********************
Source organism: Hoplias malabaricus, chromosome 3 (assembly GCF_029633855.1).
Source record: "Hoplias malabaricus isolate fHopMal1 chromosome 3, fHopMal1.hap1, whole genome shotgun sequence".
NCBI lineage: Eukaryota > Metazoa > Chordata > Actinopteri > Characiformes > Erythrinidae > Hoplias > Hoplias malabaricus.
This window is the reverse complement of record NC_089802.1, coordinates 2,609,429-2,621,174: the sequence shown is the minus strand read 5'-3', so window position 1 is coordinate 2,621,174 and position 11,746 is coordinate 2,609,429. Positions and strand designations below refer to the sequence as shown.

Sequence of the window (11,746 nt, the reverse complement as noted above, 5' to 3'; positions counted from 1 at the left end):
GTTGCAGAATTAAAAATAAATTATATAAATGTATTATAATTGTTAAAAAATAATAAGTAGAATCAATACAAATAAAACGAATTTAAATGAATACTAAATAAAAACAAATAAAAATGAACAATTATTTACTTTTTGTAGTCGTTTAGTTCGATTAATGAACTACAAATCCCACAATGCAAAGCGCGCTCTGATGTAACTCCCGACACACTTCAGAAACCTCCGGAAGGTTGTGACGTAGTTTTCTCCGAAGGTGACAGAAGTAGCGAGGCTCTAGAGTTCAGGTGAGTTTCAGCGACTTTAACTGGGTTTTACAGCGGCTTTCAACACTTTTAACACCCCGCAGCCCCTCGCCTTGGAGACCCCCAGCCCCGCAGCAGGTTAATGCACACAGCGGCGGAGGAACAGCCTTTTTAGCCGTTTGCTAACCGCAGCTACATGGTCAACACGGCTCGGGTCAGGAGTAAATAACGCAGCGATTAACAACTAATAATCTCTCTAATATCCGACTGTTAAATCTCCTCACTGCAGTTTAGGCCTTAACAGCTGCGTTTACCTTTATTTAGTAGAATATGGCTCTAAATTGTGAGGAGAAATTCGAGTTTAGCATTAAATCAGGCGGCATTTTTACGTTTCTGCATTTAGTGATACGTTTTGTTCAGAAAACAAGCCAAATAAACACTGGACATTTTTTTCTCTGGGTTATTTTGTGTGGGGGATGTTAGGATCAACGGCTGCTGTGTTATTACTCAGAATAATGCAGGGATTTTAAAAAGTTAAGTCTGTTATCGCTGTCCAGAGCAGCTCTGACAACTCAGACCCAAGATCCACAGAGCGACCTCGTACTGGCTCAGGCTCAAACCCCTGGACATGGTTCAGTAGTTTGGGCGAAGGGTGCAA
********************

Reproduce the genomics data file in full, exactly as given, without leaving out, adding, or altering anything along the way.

Source organism: Hoplias malabaricus, chromosome 3 (assembly GCF_029633855.1).
Source record: "Hoplias malabaricus isolate fHopMal1 chromosome 3, fHopMal1.hap1, whole genome shotgun sequence".
NCBI lineage: Eukaryota > Metazoa > Chordata > Actinopteri > Characiformes > Erythrinidae > Hoplias > Hoplias malabaricus.
This window is the reverse complement of record NC_089802.1, coordinates 2,609,429-2,621,174: the sequence shown is the minus strand read 5'-3', so window position 1 is coordinate 2,621,174 and position 11,746 is coordinate 2,609,429. Positions and strand designations below refer to the sequence as shown.

Sequence of the window (11,746 nt, the reverse complement as noted above, 5' to 3'; positions counted from 1 at the left end):
GTTGCAGAATTAAAAATAAATTATATAAATGTATTATAATTGTTAAAAAATAATAAGTAGAATCAATACAAATAAAACGAATTTAAATGAATACTAAATAAAAACAAATAAAAATGAACAATTATTTACTTTTTGTAGTCGTTTAGTTCGATTAATGAACTACAAATCCCACAATGCAAAGCGCGCTCTGATGTAACTCCCGACACACTTCAGAAACCTCCGGAAGGTTGTGACGTAGTTTTCTCCGAAGGTGACAGAAGTAGCGAGGCTCTAGAGTTCAGGTGAGTTTCAGCGACTTTAACTGGGTTTTACAGCGGCTTTCAACACTTTTAACACCCCGCAGCCCCTCGCCTTGGAGACCCCCAGCCCCGCAGCAGGTTAATGCACACAGCGGCGGAGGAACAGCCTTTTTAGCCGTTTGCTAACCGCAGCTACATGGTCAACACGGCTCGGGTCAGGAGTAAATAACGCAGCGATTAACAACTAATAATCTCTCTAATATCCGACTGTTAAATCTCCTCACTGCAGTTTAGGCCTTAACAGCTGCGTTTACCTTTATTTAGTAGAATATGGCTCTAAATTGTGAGGAGAAATTCGAGTTTAGCATTAAATCAGGCGGCATTTTTACGTTTCTGCATTTAGTGATACGTTTTGTTCAGAAAACAAGCCAAATAAACACTGGACATTTTTTTCTCTGGGTTATTTTGTGTGGGGGATGTTAGGATCAACGGCTGCTGTGTTATTACTCAGAATAATGCAGGGATTTTAAAAAGTTAAGTCTGTTATCGCTGTCCAGAGCAGCTCTGACAACTCAGACCCAAGATCCACAGAGCGACCTCGTACTGGCTCAGGCTCAAACCCCTGGACATGGTTCAGTAGTTTGGGCGAAGGGTGCAA